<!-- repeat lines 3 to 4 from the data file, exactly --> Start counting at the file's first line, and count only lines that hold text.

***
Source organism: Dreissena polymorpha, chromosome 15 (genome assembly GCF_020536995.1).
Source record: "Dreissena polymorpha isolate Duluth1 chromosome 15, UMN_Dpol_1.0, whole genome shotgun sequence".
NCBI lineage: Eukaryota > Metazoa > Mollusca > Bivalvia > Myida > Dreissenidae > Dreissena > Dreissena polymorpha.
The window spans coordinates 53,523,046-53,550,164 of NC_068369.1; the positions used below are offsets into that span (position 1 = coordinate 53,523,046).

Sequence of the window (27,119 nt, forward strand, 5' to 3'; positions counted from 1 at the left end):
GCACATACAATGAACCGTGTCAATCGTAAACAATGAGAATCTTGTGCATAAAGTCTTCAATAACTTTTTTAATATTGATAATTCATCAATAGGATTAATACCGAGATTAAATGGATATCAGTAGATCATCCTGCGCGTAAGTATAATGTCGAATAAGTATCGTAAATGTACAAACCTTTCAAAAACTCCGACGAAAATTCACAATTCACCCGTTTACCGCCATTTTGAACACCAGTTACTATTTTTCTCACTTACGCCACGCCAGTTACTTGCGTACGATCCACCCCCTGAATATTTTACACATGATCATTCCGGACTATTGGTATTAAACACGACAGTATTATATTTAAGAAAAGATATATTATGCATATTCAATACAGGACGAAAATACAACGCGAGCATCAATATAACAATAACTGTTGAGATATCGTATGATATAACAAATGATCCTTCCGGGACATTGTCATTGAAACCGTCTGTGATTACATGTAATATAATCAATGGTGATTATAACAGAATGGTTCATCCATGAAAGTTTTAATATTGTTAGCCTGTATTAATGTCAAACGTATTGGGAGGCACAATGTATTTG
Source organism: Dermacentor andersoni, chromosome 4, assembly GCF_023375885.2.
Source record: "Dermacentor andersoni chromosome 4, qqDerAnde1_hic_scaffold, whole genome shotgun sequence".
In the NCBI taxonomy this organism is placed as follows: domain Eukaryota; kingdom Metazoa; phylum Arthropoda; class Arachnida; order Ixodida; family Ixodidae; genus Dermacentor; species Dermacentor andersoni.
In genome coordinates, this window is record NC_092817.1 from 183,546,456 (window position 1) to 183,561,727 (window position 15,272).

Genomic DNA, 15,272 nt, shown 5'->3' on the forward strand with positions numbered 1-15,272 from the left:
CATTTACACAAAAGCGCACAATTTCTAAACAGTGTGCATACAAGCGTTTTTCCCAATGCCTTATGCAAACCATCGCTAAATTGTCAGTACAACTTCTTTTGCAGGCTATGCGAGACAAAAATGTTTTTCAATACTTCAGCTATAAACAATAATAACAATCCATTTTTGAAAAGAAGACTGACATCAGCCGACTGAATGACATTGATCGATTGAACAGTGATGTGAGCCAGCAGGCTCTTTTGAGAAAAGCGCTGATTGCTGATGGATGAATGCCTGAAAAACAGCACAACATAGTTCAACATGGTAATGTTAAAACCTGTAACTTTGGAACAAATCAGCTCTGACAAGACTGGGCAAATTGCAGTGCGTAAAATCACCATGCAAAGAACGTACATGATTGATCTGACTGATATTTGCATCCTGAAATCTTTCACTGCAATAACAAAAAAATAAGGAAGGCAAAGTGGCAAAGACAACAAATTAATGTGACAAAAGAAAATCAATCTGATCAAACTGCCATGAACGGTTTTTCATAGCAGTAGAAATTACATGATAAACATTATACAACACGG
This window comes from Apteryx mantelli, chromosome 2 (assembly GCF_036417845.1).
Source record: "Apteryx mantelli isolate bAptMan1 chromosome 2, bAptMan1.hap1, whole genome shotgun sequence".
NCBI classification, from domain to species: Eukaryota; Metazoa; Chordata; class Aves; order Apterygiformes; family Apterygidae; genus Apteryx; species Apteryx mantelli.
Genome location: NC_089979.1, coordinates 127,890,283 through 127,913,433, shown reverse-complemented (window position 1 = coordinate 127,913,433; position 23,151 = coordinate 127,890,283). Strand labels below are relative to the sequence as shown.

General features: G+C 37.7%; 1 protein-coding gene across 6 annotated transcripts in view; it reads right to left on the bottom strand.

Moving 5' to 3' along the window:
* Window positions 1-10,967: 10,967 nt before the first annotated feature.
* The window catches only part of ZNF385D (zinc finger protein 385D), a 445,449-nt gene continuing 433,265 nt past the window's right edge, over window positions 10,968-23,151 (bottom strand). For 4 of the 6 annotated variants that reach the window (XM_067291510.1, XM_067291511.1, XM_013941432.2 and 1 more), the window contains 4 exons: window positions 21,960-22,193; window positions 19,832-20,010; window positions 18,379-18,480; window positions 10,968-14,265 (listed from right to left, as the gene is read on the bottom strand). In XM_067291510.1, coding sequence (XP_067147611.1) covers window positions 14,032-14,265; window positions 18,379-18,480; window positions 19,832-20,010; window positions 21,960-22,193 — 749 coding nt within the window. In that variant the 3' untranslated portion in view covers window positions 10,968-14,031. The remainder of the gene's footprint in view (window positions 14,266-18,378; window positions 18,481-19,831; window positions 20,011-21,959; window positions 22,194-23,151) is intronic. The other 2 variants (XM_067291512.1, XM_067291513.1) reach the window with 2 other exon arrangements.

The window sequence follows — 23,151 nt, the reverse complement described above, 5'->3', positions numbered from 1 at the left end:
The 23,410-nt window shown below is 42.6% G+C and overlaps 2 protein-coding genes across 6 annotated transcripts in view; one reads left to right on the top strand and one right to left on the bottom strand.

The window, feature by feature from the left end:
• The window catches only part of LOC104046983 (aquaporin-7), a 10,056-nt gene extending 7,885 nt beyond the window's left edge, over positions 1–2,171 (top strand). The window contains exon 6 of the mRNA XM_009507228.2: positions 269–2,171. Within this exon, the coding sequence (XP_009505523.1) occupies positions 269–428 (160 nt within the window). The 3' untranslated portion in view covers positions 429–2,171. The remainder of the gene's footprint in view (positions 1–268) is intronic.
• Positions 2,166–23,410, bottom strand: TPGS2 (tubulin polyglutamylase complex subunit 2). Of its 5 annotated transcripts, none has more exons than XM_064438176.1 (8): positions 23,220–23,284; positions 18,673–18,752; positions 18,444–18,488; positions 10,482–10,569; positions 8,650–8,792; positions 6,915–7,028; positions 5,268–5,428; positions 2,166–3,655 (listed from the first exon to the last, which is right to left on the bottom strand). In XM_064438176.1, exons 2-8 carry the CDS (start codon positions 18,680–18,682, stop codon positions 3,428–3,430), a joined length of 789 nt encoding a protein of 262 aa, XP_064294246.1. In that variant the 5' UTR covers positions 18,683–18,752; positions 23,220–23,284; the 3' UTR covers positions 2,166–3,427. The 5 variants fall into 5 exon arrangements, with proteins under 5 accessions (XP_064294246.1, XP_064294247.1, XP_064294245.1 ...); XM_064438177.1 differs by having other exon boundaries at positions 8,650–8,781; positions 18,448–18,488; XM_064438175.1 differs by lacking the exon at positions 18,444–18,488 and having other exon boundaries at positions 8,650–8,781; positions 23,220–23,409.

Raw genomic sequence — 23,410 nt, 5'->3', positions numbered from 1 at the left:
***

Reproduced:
NCBI lineage: Eukaryota > Metazoa > Mollusca > Bivalvia > Myida > Dreissenidae > Dreissena > Dreissena polymorpha.
The window spans coordinates 53,523,046-53,550,164 of NC_068369.1; the positions used below are offsets into that span (position 1 = coordinate 53,523,046).